In 2015, Karakontie returned for three more starts but two of those starts were off-the-board finishes. Sandwiched between those two performances was a glimpse of the old Karakontie when he finished third in the Group 1 Qatar Prix du Moulin de Longchamp two lengths behind the winning Ervedya (Siyouni).

After an unsuccessful bid to repeat his victory in the Breeders’ Cup Mile, Karakontie retired to Gainesway where he’ll stand for a fee of $15,000 (approx. €12,789/£10,409) in 2016.

Karakontie is by the Storm Cat stallion Bernstein, who won four races including two Irish Group 3 events. Bernstein retired to Buck Pond Farm in Lexington, Ky. before moving to Castleton-Lyons where he was euthanized in 2011 at 14 years old due to complications from colic.

From 11 crops, Bernstein had 817 foals of which 649 made it to the track with 517 of those winning at least one race. That group includes five percent stakes winners (44) and 40 horses who have hit the board in stakes races for over $49-million in progeny earnings as of Jan. 13.

Other than Karakontie, Bernstein has sired 18 Grade or Group 1 winners including last year’s Breeders’ Cup Mile winner and probable champion Tepin, Argentina Group 1 winners Savoir Bien and Storm Mayor, and Grade 1 winner and Breeder’s Cup Juvenile Fillies’ placed Dream Empress.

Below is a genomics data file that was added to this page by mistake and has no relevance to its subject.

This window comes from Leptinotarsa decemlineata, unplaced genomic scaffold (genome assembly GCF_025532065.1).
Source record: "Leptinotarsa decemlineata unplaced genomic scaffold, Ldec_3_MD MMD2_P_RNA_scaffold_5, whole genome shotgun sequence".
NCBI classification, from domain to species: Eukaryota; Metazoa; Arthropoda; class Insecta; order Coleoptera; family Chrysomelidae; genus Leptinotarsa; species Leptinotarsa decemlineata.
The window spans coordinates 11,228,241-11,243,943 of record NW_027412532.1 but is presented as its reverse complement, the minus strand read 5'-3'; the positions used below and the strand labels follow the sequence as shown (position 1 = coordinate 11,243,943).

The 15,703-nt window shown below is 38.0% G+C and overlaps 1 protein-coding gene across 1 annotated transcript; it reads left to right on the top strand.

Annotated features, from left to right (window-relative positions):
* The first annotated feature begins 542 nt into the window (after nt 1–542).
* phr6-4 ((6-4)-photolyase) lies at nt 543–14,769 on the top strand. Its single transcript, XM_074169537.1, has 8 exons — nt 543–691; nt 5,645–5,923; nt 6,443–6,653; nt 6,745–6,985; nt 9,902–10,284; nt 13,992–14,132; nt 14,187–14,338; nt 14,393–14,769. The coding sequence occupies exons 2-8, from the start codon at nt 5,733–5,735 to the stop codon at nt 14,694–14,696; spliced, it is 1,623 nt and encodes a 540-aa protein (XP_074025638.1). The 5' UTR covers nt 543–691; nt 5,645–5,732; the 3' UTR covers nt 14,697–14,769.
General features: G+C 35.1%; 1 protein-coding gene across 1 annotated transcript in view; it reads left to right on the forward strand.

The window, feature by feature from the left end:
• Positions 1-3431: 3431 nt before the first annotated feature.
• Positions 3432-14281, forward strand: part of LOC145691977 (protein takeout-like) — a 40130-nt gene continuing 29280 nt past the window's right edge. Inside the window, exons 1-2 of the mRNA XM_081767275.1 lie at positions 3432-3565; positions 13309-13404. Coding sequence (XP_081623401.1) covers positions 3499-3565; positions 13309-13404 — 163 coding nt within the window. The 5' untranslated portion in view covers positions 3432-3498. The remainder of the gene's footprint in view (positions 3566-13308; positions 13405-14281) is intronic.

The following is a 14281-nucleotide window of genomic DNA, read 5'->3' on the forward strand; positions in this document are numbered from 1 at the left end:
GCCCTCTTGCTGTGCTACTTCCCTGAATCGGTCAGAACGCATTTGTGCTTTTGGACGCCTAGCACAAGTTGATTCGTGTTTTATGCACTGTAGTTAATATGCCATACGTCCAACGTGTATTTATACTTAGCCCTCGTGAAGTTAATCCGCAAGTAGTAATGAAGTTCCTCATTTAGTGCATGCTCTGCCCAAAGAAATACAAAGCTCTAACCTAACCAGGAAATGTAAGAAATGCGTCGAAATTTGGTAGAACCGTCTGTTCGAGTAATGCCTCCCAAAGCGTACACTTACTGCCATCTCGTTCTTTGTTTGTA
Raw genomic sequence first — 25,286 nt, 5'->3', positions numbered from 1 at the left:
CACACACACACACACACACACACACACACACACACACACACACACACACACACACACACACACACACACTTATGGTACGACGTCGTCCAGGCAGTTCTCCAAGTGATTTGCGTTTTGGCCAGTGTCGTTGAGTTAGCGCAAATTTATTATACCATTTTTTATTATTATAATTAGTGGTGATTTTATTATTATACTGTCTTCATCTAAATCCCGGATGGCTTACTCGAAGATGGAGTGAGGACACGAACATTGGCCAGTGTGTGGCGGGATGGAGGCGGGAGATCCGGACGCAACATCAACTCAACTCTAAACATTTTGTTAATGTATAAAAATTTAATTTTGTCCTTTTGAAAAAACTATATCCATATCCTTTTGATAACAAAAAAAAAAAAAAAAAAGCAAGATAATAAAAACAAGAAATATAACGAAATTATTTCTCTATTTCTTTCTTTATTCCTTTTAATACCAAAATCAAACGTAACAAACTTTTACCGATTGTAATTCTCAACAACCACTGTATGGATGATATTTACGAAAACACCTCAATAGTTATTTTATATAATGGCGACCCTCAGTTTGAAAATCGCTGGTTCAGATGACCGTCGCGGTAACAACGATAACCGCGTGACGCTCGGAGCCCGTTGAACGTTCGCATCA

While there are five stallions by Bernstein standing in North America, Karakontie is the only Bernstein son standing for more than $2,500 in 2016. However, it is very unlikely that any other son of Bernstein has a female family as strong as Karakontie.

Karakontie was bred and owned by Flaxman Holdings, promising that he’d have a strong family behind him from the start. His dam Sun Is Up was bred in Japan and by the country’s breed shaping stallion, 1989 U.S. Horse of the Year Sunday Silence.

Karakontie in 2015
She raced in France at 2- and 3 years old before going to the United States where she spent seven seasons being bred to U.S.-based sires. Of the foals born from those matings, she produced the Mineshaft colt Bottega in 2007, who won 13 races including a listed stakes and placed 28 times. She also produced the Lemon Drop Kid colt Sunday Sunrise, who won the Veteran Stakes at Zia Park.

After being bred to Bernstein, she returned to Japan in late 2010. Sun Is Up had an unraced colt by Bago named Altitudes in 2012 and was bred to King Kamehameha in 2013 and 2015 but didn’t have a foal in either year.

Sun Is Up’s dam Moon Is Up is a daughter of the bluehen and great racemare Miesque.

By Woodman, Moon Is Up won a stakes race and placed third in a Group 3 before joining the broodmare band. She produced seven winners from nine named foals according to JBIS. Her best was the Pivotal mare Amanee, who won the Group 1 Thekwini Stakes and Group 2 Korea Racing Authority Fillies Guineas, both in South Africa. Another Sunday Silence daughter of Moon Is Up to produce a stakes horse was Seven Moons, who is the dam of Group 3 runner Dona Niarchos. Moon Is Up’s final foal listed on JBIS is the Fastnet Rock horse Jadeer, who was born in 2012.